Alongside the vehicles marched more soldiers who were carrying guns.  They kept pace with the vehicles and walked on both sides of the road, all of them with their heads turning left and right, looking for something.  Maybe they thought Dutch soldiers were hiding along the roads and they wanted to protect themselves and the tanks.  Liam wasn’t sure why the tanks needed protecting.  They were made of thick metal armor, and no bullet could ever get through them.

“Allan, what is it?  Is it the Germans?”  Mum’s voice sounded very afraid, and Moira moved closer to her and put an arm around her.  


Father’s confirmation made Liam’s blood run cold.  A sudden fear went through him and he began to worry about what would happen next.  Would the Germans pass them by?  How would life change for everyone?  Would the Germans kill them all?  He had heard stories and rumors about life in Germany and other places that had been invaded.  People were being forced to wear a yellow star because of their religion and were being rounded up and kept away from everyone else.  At the time, he wasn’t sure exactly what that meant, or why it was happening, but he knew that he didn’t want to live apart from his friends or family for any reason.  

“Bram,” said Liam’s father, “you should get home right away.  Your parents will be worried.”

“Yes, sir,” said Bram in a shaky voice.  He stood and walked carefully to the ladder then climbed down.  When he reached the ground, he ran to his bicycle and sped off toward his house.

Looking up at his father, Liam could see he was scared too.  His jaw was clenched tight and lines of worry ran across his forehead.  Mother and Moira were frightened too.  They stood, huddled together, watching the soldiers and vehicles as they began to pass.  His mother suddenly seemed to remember the danger they could be in and she turned and hurried back into the house with Moira.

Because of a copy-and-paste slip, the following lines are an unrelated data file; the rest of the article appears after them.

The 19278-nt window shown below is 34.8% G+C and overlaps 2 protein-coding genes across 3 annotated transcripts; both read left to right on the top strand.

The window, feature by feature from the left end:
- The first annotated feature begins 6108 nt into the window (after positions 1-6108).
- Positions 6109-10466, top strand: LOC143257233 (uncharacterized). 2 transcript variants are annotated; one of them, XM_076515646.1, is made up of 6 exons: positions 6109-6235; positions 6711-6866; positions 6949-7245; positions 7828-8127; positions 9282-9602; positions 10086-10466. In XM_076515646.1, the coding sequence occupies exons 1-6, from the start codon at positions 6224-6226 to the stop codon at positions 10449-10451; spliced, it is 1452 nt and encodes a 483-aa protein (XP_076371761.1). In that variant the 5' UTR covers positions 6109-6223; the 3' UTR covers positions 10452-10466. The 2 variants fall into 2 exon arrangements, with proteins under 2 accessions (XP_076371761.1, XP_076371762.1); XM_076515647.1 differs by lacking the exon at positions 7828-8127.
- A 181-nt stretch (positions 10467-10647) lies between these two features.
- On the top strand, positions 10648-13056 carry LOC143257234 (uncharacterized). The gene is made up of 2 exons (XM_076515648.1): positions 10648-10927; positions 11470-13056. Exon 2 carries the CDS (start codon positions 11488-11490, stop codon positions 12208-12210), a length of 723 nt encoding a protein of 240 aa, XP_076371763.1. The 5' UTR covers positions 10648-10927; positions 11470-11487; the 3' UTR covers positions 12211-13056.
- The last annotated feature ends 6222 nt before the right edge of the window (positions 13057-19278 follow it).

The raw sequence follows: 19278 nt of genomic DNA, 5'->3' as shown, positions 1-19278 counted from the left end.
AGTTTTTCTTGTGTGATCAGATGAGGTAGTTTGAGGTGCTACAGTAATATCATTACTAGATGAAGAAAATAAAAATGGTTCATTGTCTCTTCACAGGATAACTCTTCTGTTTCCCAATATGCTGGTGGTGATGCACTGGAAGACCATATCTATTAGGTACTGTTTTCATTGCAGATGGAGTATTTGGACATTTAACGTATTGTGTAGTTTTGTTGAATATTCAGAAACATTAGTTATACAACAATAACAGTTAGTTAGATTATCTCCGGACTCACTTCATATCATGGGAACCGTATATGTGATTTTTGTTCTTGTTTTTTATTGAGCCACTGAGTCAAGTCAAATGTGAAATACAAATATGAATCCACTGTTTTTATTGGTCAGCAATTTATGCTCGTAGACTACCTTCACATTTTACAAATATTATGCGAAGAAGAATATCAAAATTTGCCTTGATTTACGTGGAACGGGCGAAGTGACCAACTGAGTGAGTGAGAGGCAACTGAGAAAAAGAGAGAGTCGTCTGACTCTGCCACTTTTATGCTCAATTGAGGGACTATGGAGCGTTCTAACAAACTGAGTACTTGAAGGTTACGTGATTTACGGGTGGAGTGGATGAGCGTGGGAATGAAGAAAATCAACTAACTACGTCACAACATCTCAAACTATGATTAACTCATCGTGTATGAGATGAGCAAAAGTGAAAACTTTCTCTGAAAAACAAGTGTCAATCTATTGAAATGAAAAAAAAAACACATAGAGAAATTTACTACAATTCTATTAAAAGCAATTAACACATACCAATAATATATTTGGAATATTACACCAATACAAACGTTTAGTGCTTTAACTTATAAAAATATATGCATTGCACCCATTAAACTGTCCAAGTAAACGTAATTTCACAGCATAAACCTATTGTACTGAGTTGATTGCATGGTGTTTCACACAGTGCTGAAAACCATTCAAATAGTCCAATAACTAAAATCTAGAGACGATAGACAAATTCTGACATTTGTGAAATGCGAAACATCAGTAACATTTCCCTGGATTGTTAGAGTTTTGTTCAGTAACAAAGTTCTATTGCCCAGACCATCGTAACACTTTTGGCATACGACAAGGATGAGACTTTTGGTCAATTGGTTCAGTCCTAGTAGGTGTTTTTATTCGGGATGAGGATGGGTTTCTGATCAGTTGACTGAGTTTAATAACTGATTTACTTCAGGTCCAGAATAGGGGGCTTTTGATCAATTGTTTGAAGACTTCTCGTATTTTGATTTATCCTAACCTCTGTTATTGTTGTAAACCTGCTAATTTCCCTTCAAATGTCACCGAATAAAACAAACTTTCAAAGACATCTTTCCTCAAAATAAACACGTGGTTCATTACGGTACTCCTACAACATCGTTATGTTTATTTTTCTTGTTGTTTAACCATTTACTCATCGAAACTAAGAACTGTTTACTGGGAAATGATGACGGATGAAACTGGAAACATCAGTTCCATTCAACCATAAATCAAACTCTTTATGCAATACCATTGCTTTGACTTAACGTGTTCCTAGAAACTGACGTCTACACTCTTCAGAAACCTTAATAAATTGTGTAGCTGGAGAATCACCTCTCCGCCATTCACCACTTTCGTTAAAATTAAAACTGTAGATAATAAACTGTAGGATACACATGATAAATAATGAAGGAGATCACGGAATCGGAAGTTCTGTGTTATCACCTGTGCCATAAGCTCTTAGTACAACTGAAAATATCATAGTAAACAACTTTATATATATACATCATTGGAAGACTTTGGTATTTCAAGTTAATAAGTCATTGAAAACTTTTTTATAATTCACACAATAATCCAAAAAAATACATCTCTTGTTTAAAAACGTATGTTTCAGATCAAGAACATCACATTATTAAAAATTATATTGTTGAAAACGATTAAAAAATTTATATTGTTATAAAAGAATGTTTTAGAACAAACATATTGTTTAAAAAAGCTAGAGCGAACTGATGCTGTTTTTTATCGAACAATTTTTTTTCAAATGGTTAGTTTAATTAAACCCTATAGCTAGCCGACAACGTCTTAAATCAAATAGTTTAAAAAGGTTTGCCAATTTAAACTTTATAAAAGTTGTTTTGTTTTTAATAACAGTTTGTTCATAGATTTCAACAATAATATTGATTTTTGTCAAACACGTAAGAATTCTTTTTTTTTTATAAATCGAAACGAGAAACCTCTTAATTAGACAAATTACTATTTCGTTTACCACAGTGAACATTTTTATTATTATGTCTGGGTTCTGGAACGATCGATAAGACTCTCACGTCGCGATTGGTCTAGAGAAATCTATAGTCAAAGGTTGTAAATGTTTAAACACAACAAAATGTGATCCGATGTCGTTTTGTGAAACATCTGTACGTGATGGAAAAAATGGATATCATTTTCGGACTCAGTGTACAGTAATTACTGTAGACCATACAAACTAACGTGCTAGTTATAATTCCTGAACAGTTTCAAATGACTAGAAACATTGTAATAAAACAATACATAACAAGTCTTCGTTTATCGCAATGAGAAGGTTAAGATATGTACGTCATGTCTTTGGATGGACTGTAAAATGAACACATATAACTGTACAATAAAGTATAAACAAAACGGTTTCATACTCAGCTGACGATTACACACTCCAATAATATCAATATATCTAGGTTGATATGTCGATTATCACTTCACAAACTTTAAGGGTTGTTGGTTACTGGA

He didn’t know what was going on, or what was going to happen.  The full implications of the German arrival wasn’t revealed to him until later.  As he watched the column of vehicles pass and saw the look of fear on his father’s face, Liam knew that his world had just changed—maybe forever.

Thanks for taking the time to read this. I’m looking forward to the journey of writing the rest of this story.

Keep on keeping on!

My suggestion: keep the action brief, simple, specific, and always driving forward. How would this play out in a film? What do we see in the boys’ faces and surroundings?

On a blue-sky day in May, Bram and Liam heard thunder and knew no rain was coming. The sound kept on, growing into metallic clanking.

They climbed to the house roof top and looked east, where a faint line of motion grew into columns of tanks and soldiers.


Marching steadily, growing larger and louder. Liam looked down and saw his family, looking up from the yard.

However, I think it’s important to draft just as you are, getting down all the memories and impressions in an orderly sequence.

Later on, you may revise to make the story sharp and compelling. (Eventually, this might make a good screenplay rather than YA fiction.)

Good luck!

I love the scene setting. Very cinematic. Personally I love the WWII era but I am a father of two, and not your target audience!

I do wonder whether the time period will work with a YA audience. My son is 13 (n=1) and while he is very interested in history (Vikings) he is rather uninterested in WWII, unless it is very dark such ‘Der Untergang’ (The Downfall). I was a huge fan of Svend Hassell, the classic WWII YA author, and though I threw a couple of those my son’s way, he never picked them up. My daughter is a huge fan of the Hunger Games, Maze Runner and Insurgent books and films, but also would never think of picking up a WWII story.

Which I guess means you don’t have a lot of competition in that space :smiley: but might make it harder to market to the YA crowd?

Also, I wonder if it would work as well or better if ‘Liam’ was a girl?

All I noticed when I was reading what you’ve got so far was them climbing to a higher vantage point. In my head I was screaming “Get down, they might shoot at you thinking you were enemy snipers!” If I was marching in those German’s boots, and looked up to see people climbing for higher ground, I might get some tank fire support or one of my units designated marksmen and neutralize the threat. But I’m just an overly paranoid veteran so… :open_mouth:

In the first paragraph, I’d suggest dispensing with the whole “remembering” thing and just dive right into the action, see the scene right away from the POV of the narrating character. What was he doing just before the rumbling started? Use that simple, child-like action (playing or whatever) as a contrast to the danger that arrives by the time the first paragraph is finished.